Wearing his dark blue banker’s suit, John Chiang, our earnest state treasurer, discusses the finer but somnolent points of bonds, pension liability and interest rates, and your mind starts going numb.
Before completely zoning out, however, ask about his first campaign, the one for vice president at Carl Sandburg High School in Orland Park, Ill.
His buddy Dave Jones, who grew up to be California insurance commissioner, was at the top of the ticket. Neal Sternecky, who gained fame in cartooning by reviving Pogo, drew campaign posters. One depicts a campaign worker-gorilla strong-arming a banana in a prospective voter’s mouth, very Chicago.
In 1979, a Chicago disc jockey had made news by burning disco records between games of a White Sox-Tigers doubleheader at Comiskey Park. Jones and Chiang, learning young that there’s nothing new in politics, capitalized on the prank by promising to rid the high school jukebox of tunes like “Shake Your Booty.”
They swept to victory on the anti-”Boogie Oogie Oogie” platform. Though Chiang confides he kind of liked disco, a promise is a promise. And although the principal accused them of setting back the cause of student government, the Jones-Chiang ticket followed through on the pledge.
It’s serendipity, but only partly, that 36 years later, the running mates from suburban Chicago hold statewide office in California. Jones married a Californian. Chiang settled in Los Angeles after law school in part because California is an accepting place.
“We are what America will be,” Chiang said.
Last week, Chiang announced his candidacy for governor. His will be a face in what surely will be a crowded field in 2018. Based on money and activity, Lt. Gov. Gavin Newsom would seem to be the front-runner.
Newsom has $8 million-plus in the bank to Chiang’s $3.3 million, and the Lite Guv will get attention this fall if his initiatives to legalize marijuana and restrict the sale of ammunition make it onto the ballot.
Former Los Angeles Mayor Antonio Villaraigosa would have Southern California support if he jumps in. Billionaire Tom Steyer and former Controller Steve Westly, of eBay and venture capitalist wealth, will have more than enough money if they run. There will be others, perhaps including a Republican to be named later.
Don’t count out Chiang. Asian voters have shown a propensity to support Asian candidates, and a base of 10 percent of the electorate would be a good start. In 2014, Chiang received more votes than any statewide candidate other than Gov. Jerry Brown, 4.17 million, to Newsom’s 4.11 million.
“Political insiders underestimate John at their peril,” said Jones, who is “all-in” for his high school pal.
Handicapping what might happen two years from now is pointless. But wanting to understand why a seemingly rational guy thinks he could become the next governor, I asked Chiang a little bit about himself. It’s a story of aspirations and of incalculable pain.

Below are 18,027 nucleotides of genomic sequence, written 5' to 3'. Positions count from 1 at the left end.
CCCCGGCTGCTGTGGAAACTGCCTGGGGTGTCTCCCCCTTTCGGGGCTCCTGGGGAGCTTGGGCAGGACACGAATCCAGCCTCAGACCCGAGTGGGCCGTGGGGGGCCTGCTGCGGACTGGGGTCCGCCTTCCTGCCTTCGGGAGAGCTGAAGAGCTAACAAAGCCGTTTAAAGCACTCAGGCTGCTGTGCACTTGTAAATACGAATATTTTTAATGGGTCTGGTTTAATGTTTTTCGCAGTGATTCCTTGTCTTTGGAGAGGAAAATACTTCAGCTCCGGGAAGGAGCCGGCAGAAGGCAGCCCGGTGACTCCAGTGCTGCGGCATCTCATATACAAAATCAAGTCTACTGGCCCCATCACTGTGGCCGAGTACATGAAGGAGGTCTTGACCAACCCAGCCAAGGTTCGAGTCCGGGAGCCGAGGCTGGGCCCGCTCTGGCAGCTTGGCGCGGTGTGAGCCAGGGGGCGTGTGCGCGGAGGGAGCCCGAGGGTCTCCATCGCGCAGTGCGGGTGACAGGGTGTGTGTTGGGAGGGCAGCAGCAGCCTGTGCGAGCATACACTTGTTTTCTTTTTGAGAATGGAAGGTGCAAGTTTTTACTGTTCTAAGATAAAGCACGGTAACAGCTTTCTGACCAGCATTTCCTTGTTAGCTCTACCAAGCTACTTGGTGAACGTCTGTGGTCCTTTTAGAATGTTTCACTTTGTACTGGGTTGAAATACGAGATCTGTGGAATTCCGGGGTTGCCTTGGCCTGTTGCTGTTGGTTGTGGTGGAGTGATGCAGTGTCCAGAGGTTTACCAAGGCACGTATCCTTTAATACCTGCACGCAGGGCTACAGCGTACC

His mother would insist he care for his younger siblings, including Joyce, eight years his junior. He recalls trying to stop a boy from beating his younger brother, and rocks thrown at the family home in Palos Park.
“You’re 7 and you’re wondering why people don’t like you,” he said. “Where I grew up, I loved it. We had great friends. We also had racial animosity.”
He and Jones met in their freshman year at Sandburg High. Jones described himself as a band nerd who played trombone, and said Chiang was friends with many kids. Chiang played football, though Jones recalls he wasn’t much larger than the pigskin. Jones also calls his friend “whip smart.”
They were on the debate team together, and Jones would do his homework at Chiang’s home. Jones still feels beads of sweat when he thinks about Chiang’s mother’s stern insistence that they study and not horse around.
Chiang’s routine was to go come home after school, play piano for an hour, watch Walter Cronkite, eat family dinner, and study. For five or six hours. Chiang’s parents wouldn’t watch him play Little League games or football. But his mother would watch him at his “mathlete” competition.
“Mom, this is just strange,” he remembers telling her.
The running mates went their separate ways after high school but kept in touch, entering politics at different ends of California. Jones began as a Sacramento city councilman and assemblyman, and Chiang, a tax attorney, won a Board of Equalization seat in 1998.
Chiang was riding high when he was took the oath of office in January 1999. And then sister Joyce went missing. She was 28, and working as a lawyer for the Immigration and Naturalization Service in Washington, D.C. Her remains were found three months later on the banks of the Potomac. After initially theorizing that she had taken her own life – the family never believed it – authorities concluded she was murdered. Chiang has been told the murderers are in prison on other charges.
Her death changed him by giving him more of a sense of urgency. “I will return to dust. You just want to use this life to do some good. People are going to forget me. So you just try to make people’s lives a little better.”
Perhaps his candidacy will take off. Maybe it will fall flat. He’ll need to raise huge sums, campaign hard and promise more than ridding jukeboxes of “Shake Your Booty,” though that’d be a start.